A Romanian columnist, Cornel Nistorescu, wrote this article on September 24, 2001. He had watched a celebrity telethon in New York for victims of the 9-11 attack. Though not a 9-11 poem, the "Ode" is appropriate here as well.

An Ode to America
~ Cornel Nistorescu

Why are Americans so united? They don't resemble one
another even if you paint them! They speak all the
languages of the world and form an astonishing mixture
of civilizations. Some of them are nearly extinct,
others are incompatible with one another, and in
matters of religious beliefs, not even God can count
how many they are.

Still, the American tragedy turned three hundred
million people into a hand put on the heart. Nobody
rushed to accuse the White House, the army, the secret
services that they are only a bunch of losers. Nobody
rushed to empty their bank accounts. Nobody rushed on
the streets nearby to gape about. The Americans
volunteered to donate blood and to give a helping hand.

After the first moments of panic, they raised the flag
on the smoking ruins, putting on T-shirts, caps and
ties in the colours of the national flag. They placed
flags on buildings and cars as if in every place and on
every car a minister or the president was passing. On
every occasion they started singing their traditional
song: "God Bless America!".

Silent as a rock, I watched the charity concert
broadcast on Saturday once, twice, three times, on
different tv channels. There were: Clint Eastwood,> Willie Nelson, Robert de Niro, Julia Roberts, Cassius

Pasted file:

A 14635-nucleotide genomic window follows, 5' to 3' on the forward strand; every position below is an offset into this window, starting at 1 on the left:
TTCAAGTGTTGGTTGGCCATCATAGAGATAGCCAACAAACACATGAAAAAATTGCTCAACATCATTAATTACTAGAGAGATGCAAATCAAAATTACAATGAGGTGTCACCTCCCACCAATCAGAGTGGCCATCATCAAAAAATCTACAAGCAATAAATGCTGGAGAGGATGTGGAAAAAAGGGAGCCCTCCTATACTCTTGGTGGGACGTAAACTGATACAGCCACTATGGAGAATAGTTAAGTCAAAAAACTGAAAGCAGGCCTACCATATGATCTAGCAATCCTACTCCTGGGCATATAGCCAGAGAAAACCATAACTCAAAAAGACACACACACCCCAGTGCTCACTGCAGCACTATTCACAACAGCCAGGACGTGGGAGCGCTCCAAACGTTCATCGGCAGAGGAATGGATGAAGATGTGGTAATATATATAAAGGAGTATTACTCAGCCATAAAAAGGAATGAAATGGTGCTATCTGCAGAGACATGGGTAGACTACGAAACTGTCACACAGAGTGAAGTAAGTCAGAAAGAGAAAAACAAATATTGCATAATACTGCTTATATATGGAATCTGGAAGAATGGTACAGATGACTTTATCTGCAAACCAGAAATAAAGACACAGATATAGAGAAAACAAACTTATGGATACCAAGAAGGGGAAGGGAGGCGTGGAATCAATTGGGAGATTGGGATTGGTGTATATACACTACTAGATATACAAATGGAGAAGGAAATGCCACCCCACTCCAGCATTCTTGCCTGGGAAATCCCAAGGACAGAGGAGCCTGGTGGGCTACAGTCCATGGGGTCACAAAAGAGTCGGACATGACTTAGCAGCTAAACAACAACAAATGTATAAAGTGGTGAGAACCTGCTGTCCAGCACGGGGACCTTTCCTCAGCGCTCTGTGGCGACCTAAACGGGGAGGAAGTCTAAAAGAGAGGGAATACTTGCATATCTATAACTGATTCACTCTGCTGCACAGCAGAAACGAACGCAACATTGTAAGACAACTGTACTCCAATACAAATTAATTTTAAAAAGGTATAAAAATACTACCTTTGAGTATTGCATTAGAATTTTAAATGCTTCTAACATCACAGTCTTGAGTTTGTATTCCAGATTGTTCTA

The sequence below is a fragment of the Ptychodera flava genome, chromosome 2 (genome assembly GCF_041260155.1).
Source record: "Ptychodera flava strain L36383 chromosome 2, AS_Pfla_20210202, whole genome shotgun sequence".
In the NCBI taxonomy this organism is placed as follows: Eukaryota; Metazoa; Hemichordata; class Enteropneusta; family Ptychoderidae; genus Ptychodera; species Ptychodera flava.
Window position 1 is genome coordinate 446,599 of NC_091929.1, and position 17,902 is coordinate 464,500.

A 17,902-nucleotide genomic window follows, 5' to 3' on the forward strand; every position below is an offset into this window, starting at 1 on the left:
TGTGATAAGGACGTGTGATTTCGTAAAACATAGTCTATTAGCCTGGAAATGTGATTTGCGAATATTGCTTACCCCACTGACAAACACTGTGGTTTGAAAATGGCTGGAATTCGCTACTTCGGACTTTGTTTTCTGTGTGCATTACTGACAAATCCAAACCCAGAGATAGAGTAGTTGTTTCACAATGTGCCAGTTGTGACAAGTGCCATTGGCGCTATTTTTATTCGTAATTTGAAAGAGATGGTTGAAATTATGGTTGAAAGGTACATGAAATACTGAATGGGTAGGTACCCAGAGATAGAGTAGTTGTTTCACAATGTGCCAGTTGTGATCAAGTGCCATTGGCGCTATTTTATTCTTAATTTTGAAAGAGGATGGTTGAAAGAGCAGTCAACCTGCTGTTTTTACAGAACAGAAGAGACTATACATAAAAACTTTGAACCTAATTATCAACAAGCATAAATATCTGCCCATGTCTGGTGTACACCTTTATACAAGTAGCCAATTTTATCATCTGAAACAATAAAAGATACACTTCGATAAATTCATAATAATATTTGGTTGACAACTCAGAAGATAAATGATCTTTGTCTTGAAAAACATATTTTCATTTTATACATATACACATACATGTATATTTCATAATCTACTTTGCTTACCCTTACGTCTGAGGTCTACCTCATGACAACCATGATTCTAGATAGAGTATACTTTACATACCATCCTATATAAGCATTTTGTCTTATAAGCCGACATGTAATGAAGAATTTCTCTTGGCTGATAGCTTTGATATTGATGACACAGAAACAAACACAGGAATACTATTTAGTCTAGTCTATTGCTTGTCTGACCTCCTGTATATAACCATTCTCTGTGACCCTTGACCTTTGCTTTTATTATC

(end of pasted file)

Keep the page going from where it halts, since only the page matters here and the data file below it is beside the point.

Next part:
Clay, Jack Nicholson, Bruce Springsteen, Silvester
Stalone, James Wood, and many others whom no film or
producers could ever bring together. The American's
solidarity spirit turned them into a choir.

Actually, choir is not the word. What you could hear
was the heavy artillery of the American soul. What
neither George W. Bush, nor Bill Clinton, nor Colin
Powell could say without facing the risk of stumbling
over words and sounds, was being heard in a great and
unmistakable way in this charity concert. I don't know
how it happened that all this obsessive singing of
America didn't sound croaky, nationalist, or
ostentatious! It made you green with envy because you
weren't able to sing for your country without running
the risk of being considered chauvinist, ridiculous, or
suspected of who-knows-what mean interests.

I watched the live broadcast and the rerun of its rerun
for hours listening to the story of the guy who went
down one hundred floors with a woman in a wheelchair
without knowing who she was, or of the Californian
hockey player, who fought with the terrorists and